Macro photography never ceases to amaze me. Show me the face of a jumping spider reproduced at life-size or greater and I’ll undoubtedly stop what I’m doing and stare at it for a while. What’s interesting is how ultra-wide-angle lenses, which are available for DSLRs and mirrorless cameras, can be used to greatly amplify the visual impact of macro photographs.
To keep things in context, for this article, I define ultra-wide-angle lenses as full-frame fixed prime and zoom lenses with a focal length wider than 28mm (approx. 75°AoV). Ultra-wides include lenses ranging from 25mm through 10mm for full-frame rectilinear ultra-wide-angle lenses. For smaller-format camera systems, multiply the full-frame focal length by 1.5x for APS-C camera lenses, 1.6x for Canon SOS lenses, or 2x for MFT-format camera lenses. Also included in this category are circular and full-frame fisheye lenses.
Photographs © Allan Weitz 2021
Most photographers automatically think normal or telephoto when macro photography comes up, and that’s understandable. The goal of macro photography is to be able to see through the visual clutter surrounding your subject, and to narrow your focus onto the details too minute for our eyes to otherwise resolve.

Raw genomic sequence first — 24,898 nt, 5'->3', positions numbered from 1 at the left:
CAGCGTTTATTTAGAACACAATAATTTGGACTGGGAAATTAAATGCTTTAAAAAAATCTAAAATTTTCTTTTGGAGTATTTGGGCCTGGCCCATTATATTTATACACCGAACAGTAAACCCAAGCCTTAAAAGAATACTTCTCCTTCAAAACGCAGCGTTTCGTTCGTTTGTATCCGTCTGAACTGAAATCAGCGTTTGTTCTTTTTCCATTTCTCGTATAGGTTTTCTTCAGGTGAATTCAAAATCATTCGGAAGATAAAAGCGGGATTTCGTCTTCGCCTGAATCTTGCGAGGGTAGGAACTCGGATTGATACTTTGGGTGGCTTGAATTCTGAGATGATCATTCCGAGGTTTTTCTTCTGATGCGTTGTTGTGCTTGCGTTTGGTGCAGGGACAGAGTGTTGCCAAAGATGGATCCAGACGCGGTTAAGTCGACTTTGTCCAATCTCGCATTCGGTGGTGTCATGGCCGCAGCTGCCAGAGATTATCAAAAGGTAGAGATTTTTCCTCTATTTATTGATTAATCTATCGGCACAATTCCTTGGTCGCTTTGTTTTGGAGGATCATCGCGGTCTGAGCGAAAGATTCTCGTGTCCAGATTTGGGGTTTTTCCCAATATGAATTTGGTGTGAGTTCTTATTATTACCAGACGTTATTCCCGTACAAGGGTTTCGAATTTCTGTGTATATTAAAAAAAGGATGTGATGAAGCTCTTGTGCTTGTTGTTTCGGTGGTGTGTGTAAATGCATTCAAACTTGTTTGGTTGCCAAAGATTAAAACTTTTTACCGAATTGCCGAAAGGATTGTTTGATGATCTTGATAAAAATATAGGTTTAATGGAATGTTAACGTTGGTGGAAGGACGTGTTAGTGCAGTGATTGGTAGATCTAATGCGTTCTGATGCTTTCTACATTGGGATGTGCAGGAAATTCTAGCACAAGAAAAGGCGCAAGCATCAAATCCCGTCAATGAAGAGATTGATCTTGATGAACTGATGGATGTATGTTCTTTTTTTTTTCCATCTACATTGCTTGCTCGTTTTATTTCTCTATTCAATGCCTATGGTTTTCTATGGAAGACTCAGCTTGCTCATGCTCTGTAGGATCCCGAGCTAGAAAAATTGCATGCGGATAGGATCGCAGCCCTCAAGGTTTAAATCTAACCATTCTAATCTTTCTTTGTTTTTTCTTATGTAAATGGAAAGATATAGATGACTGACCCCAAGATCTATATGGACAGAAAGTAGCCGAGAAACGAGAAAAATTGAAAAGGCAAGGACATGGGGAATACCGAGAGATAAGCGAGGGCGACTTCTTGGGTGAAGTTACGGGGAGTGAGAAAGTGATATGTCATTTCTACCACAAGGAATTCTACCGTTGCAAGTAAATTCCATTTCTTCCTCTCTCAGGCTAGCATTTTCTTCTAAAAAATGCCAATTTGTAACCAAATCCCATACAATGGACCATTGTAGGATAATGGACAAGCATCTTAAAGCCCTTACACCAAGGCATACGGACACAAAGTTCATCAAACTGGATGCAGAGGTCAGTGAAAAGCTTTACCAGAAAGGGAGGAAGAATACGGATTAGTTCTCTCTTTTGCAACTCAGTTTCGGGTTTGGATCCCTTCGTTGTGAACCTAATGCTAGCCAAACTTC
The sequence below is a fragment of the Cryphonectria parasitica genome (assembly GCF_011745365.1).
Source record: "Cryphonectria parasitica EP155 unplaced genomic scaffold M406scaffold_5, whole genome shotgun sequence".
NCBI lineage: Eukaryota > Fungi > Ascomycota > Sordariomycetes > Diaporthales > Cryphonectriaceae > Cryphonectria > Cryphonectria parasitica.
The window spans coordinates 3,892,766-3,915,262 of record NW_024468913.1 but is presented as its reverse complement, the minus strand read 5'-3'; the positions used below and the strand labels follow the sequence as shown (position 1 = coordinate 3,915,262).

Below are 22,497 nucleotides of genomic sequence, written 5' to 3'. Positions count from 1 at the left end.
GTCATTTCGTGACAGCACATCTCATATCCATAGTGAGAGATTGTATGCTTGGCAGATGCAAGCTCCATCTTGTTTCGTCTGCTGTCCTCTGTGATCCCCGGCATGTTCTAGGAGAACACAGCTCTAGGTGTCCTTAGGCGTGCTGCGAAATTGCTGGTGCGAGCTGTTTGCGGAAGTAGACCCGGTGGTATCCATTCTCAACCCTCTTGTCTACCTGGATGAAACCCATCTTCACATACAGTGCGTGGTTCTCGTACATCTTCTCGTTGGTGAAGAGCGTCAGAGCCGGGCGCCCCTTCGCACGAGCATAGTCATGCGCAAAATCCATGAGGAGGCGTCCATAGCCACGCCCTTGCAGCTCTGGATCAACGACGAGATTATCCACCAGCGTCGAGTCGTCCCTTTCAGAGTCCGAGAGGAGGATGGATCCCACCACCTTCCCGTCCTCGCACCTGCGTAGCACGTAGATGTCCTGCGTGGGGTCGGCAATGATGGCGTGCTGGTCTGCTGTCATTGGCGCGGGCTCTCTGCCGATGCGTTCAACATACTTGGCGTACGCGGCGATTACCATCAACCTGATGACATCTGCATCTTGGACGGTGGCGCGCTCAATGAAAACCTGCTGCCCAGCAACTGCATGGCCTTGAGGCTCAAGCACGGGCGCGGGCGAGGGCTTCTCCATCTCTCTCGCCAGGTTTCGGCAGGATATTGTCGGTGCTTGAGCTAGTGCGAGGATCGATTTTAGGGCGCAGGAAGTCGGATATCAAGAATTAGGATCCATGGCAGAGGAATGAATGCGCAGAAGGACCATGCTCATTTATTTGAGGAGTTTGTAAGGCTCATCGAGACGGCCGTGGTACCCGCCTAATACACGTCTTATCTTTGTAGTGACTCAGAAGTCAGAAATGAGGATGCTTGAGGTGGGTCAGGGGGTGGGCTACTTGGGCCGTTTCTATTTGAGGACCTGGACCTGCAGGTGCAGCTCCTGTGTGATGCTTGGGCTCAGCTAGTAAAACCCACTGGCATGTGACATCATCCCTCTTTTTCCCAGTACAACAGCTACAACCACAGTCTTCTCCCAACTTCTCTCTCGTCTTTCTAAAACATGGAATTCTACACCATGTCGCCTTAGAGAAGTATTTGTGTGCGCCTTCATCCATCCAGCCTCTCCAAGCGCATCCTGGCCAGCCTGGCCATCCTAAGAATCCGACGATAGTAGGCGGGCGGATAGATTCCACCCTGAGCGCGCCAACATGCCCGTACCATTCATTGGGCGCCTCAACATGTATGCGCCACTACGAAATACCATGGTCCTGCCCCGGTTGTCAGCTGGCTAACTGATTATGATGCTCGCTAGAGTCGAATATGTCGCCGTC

Telephoto macro lenses in particular enable you to “reach in” to your subject without disturbing the surroundings. When shooting from greater distances with a longer focal length macro lens, you’re also less likely to cast shadows onto your subject, or worse yet, scare it away altogether.
Regardless of what common sense might dictate, from a creative standpoint you’re missing a world of visual opportunities by not incorporating an ultra-wide-angle lens into your workflow the next time you go one-on-one with a bug.